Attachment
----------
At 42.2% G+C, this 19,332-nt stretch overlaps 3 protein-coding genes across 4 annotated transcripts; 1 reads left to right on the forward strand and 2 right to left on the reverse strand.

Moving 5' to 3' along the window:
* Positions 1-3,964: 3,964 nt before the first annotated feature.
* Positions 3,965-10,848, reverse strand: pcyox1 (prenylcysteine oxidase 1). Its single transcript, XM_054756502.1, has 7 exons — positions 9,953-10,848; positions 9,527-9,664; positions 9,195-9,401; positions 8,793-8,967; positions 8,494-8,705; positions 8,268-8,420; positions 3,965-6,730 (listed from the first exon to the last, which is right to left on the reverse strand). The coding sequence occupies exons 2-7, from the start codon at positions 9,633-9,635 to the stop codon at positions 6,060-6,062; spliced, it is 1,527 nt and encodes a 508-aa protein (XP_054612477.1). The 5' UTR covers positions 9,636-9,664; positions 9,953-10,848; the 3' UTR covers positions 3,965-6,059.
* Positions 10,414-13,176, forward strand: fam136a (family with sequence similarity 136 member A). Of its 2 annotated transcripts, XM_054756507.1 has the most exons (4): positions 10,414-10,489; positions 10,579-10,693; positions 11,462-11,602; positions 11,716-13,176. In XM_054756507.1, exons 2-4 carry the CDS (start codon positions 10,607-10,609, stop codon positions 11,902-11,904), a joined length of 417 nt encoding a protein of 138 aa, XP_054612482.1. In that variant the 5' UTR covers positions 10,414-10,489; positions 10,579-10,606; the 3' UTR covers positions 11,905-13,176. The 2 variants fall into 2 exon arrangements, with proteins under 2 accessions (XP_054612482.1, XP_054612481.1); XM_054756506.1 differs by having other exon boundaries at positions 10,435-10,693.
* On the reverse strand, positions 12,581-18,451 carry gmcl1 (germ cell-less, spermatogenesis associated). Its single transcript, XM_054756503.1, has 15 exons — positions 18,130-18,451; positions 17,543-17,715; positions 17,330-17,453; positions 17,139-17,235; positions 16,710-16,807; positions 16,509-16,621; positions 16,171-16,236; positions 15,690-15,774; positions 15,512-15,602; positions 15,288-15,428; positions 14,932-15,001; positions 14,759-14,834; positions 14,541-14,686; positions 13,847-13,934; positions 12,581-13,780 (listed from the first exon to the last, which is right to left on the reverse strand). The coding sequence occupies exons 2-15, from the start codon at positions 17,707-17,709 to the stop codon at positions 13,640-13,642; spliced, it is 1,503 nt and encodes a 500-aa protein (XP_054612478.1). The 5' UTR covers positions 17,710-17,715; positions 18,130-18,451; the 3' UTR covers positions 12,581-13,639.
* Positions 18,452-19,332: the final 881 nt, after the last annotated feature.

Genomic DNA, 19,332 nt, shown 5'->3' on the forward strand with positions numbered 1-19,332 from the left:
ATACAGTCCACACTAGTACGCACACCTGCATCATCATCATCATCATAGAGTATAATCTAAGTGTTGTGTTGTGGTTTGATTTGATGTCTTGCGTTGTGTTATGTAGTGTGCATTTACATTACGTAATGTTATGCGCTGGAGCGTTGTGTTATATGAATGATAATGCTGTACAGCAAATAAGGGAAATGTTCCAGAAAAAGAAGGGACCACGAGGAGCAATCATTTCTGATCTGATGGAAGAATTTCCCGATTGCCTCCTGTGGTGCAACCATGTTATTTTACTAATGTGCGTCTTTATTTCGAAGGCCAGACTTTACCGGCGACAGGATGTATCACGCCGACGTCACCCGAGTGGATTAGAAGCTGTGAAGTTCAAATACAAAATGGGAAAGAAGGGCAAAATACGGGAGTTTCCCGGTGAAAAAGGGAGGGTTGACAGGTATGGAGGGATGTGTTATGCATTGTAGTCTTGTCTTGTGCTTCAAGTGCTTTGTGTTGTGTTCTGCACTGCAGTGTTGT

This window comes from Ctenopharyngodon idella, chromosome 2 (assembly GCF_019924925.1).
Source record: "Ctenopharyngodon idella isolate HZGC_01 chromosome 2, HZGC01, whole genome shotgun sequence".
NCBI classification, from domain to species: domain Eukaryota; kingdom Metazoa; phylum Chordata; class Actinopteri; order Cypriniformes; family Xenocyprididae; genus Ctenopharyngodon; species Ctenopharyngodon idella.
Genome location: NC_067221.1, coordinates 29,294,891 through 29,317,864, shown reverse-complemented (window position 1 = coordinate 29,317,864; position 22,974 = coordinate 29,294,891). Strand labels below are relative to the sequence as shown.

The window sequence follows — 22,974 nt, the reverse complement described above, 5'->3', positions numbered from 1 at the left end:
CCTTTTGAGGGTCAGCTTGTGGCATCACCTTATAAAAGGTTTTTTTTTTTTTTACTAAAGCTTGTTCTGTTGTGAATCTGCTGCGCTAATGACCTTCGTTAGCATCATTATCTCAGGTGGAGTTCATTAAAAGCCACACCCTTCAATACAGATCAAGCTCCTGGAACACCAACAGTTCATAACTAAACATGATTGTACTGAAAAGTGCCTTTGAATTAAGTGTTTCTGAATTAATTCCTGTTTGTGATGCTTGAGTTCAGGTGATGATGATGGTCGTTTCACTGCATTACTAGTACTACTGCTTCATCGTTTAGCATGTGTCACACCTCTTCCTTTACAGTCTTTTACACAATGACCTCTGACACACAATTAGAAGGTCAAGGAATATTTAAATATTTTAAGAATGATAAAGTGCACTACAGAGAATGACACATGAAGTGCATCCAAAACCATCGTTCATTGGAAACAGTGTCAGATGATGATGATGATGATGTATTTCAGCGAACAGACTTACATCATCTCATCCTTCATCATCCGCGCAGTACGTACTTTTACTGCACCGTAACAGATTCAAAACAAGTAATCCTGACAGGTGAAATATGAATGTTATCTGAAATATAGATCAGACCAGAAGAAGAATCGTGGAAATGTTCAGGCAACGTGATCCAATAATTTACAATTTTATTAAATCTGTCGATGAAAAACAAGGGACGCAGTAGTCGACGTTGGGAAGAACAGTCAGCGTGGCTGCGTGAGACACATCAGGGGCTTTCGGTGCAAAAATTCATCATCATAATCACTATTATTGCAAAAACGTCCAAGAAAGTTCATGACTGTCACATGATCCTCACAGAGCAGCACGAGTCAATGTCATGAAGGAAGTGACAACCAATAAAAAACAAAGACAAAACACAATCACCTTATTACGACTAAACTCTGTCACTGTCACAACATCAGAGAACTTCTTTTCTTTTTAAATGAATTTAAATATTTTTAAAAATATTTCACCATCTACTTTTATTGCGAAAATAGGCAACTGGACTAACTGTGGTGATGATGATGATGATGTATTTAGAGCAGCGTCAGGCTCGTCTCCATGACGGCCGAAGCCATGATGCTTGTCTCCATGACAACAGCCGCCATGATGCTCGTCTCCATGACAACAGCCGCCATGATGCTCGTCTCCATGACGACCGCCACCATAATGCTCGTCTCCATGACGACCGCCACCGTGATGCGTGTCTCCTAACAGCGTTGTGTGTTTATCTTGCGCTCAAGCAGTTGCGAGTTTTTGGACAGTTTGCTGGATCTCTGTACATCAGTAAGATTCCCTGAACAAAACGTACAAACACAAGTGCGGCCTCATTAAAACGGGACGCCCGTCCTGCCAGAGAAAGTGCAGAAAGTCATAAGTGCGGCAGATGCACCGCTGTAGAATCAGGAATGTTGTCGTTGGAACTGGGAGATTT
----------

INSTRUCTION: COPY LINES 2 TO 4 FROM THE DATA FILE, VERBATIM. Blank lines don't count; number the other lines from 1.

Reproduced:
Moving 5' to 3' along the window:
* Positions 1-3,964: 3,964 nt before the first annotated feature.
* Positions 3,965-10,848, reverse strand: pcyox1 (prenylcysteine oxidase 1). Its single transcript, XM_054756502.1, has 7 exons — positions 9,953-10,848; positions 9,527-9,664; positions 9,195-9,401; positions 8,793-8,967; positions 8,494-8,705; positions 8,268-8,420; positions 3,965-6,730 (listed from the first exon to the last, which is right to left on the reverse strand). The coding sequence occupies exons 2-7, from the start codon at positions 9,633-9,635 to the stop codon at positions 6,060-6,062; spliced, it is 1,527 nt and encodes a 508-aa protein (XP_054612477.1). The 5' UTR covers positions 9,636-9,664; positions 9,953-10,848; the 3' UTR covers positions 3,965-6,059.